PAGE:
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Tuesday, May 16, 2006

Got your picture in the magazine

Here's how a few records get introduced around our neighborhood (cyber and physical). Chris posted a write-up/MP3 on Denmark's Figurines recently and Jason took a listen. Liking what he heard, he bought the band's second full-length, Skeleton. After playing it for me and Taylor on our way back from a party (in which Chris was one of the guests) and getting a little lost, I heard a handful of tracks. So, over the weekend I burned a copy of it and now I can't stop listening to these guys.

Let me get this comparison out of the way first: singer/guitarist Christian Hjelm has a singing voice that recalls Modest Mouse's Isaac Brock and Built to Spill's Doug Martsch. In other words, it's high-pitched and a little nerdy-sounding, but very melodic and colorful at the same time. There are times that he sounds like a dead ringer for those guys, but since I don't mind Brock's or Martsch's voices, I don't mind Hjelm's.

Musically, the majority of Skeleton is happy and snappy tunes that are catchy as hell. I've had "Ambush"'s chorus line of "Got your picture in the magazine" stuck in my head for the last few days. There are a handful of these kinds of songs on here, but the differently paced ones help make the album a multi-level experience. A banjo on the midtempo "Ghost Towns," a solo piano and voice on opener, "Race You," the chiming guitar breakdown in "Other Plans," the restrained album closer, "Release Me on the Floor," and all with piano and keyboards on a number of songs, this makes for a very sparkly record.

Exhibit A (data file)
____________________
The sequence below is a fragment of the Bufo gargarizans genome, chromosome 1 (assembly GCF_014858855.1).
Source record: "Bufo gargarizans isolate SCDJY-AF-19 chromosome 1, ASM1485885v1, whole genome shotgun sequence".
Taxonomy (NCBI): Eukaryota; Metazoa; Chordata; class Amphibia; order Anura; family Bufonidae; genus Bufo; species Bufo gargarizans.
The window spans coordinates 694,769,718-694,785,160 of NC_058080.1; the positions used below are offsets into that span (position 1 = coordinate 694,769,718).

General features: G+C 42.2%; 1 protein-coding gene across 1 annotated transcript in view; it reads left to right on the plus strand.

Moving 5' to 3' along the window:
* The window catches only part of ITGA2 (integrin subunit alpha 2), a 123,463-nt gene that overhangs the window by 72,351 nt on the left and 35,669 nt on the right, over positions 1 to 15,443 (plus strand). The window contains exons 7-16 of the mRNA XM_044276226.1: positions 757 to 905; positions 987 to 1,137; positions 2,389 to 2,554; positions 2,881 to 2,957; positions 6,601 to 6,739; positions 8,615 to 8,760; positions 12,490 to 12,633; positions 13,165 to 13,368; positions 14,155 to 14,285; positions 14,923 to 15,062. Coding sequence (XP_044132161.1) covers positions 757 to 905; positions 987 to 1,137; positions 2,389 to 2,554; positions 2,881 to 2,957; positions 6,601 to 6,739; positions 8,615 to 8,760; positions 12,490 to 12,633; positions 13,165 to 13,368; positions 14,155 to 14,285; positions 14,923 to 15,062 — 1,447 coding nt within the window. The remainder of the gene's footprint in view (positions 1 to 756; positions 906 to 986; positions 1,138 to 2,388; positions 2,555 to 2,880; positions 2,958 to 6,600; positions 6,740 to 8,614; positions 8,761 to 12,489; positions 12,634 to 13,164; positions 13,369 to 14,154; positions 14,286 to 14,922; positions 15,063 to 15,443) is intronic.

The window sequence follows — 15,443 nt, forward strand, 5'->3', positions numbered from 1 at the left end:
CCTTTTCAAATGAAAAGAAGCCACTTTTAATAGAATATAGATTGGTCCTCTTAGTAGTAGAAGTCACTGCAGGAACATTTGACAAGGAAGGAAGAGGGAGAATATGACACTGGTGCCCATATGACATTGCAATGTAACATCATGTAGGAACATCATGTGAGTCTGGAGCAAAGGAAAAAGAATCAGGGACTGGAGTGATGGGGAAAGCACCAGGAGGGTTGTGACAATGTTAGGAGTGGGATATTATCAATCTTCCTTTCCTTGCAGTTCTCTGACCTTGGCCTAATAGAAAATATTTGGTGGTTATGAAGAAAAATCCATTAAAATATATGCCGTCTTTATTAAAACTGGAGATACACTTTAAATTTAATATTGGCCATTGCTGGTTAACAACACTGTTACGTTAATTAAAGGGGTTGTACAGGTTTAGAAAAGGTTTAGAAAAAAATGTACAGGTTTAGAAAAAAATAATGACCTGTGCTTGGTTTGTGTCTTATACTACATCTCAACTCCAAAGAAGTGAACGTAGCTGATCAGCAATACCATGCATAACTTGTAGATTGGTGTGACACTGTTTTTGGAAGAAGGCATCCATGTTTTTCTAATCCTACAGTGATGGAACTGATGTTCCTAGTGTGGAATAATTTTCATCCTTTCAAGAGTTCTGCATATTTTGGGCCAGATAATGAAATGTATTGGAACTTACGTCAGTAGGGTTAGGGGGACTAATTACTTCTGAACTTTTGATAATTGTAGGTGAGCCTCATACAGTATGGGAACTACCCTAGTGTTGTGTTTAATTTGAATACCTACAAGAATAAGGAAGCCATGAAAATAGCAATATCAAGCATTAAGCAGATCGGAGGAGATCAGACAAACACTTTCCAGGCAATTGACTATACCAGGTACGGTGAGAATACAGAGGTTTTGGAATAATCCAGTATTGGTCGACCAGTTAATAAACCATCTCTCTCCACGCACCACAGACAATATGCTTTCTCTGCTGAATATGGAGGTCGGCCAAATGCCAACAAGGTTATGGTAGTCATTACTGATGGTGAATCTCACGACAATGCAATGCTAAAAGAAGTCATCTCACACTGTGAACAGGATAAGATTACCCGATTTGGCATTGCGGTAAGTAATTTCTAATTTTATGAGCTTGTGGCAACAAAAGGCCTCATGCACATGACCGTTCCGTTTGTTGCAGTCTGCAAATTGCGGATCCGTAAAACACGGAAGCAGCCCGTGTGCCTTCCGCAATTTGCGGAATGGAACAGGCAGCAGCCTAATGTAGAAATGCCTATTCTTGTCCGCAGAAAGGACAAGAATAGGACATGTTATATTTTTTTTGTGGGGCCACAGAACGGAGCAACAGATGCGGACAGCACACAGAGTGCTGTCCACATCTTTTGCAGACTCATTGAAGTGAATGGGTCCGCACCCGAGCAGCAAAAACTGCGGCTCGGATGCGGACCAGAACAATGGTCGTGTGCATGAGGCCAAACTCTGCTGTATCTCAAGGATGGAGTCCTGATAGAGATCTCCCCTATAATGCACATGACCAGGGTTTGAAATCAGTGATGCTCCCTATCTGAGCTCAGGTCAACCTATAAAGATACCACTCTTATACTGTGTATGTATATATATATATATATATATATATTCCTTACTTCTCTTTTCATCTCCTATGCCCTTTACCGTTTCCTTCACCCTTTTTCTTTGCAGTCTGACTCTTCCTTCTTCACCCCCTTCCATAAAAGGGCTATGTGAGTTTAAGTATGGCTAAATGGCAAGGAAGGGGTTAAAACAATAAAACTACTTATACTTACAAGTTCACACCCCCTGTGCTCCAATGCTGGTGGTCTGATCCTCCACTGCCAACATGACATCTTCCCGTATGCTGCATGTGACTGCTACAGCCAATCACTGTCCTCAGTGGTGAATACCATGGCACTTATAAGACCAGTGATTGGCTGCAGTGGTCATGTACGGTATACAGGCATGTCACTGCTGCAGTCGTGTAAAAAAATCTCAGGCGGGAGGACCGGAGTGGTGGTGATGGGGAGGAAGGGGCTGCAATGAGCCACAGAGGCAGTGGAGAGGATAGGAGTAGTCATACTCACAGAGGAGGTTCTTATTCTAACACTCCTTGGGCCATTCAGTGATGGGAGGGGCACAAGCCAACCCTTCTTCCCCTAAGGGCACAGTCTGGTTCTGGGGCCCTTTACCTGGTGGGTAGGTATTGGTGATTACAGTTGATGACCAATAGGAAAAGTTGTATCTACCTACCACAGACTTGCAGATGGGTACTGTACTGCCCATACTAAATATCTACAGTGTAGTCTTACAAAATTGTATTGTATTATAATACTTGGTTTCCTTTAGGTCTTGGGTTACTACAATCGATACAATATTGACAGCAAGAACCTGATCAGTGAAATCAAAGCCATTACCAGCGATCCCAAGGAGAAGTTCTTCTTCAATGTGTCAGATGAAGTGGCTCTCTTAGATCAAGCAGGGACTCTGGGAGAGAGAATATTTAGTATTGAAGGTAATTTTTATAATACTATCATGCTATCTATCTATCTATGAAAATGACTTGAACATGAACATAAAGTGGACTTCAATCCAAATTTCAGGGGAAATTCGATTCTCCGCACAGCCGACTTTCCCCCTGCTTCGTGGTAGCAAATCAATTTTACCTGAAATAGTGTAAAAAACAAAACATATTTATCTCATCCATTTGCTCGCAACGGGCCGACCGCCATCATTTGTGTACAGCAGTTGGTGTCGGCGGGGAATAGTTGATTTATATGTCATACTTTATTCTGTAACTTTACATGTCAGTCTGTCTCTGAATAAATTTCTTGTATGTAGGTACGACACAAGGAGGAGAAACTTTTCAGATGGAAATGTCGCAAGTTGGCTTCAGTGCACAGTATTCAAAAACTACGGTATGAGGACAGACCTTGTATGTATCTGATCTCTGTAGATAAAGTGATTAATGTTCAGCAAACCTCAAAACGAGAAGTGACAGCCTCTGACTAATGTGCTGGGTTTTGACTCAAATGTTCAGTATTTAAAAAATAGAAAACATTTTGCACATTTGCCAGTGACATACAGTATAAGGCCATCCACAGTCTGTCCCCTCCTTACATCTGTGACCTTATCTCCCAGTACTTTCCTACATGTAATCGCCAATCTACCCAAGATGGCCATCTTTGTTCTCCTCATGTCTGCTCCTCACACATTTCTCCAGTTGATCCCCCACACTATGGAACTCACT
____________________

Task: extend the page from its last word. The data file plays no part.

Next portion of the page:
Overall, the way this record sounds reminds me of Built to Spill's There's Nothing Wrong With Love. This is higher than lo-fi, but it's definitely not hi-fi gloss. The instrumentation is sparse, and there aren't a lot of overdubs, but the songs are all the better. Overdubs are good in general as they augment songs, but if the songs are great in a stripped-down light, the fewer overdubs, the better.

Finally, I doubt this record will blow a lot of people away like something like Sufjan Stevens' Illinois. The Figurines' music might come across to people as a little too fast for their taste, but this ain't no mall punk, rehashed post-punk or indie rock tablescraps. This is the kind of rock music that reminds me how simple things can be constructed while also being so multi-faceted.

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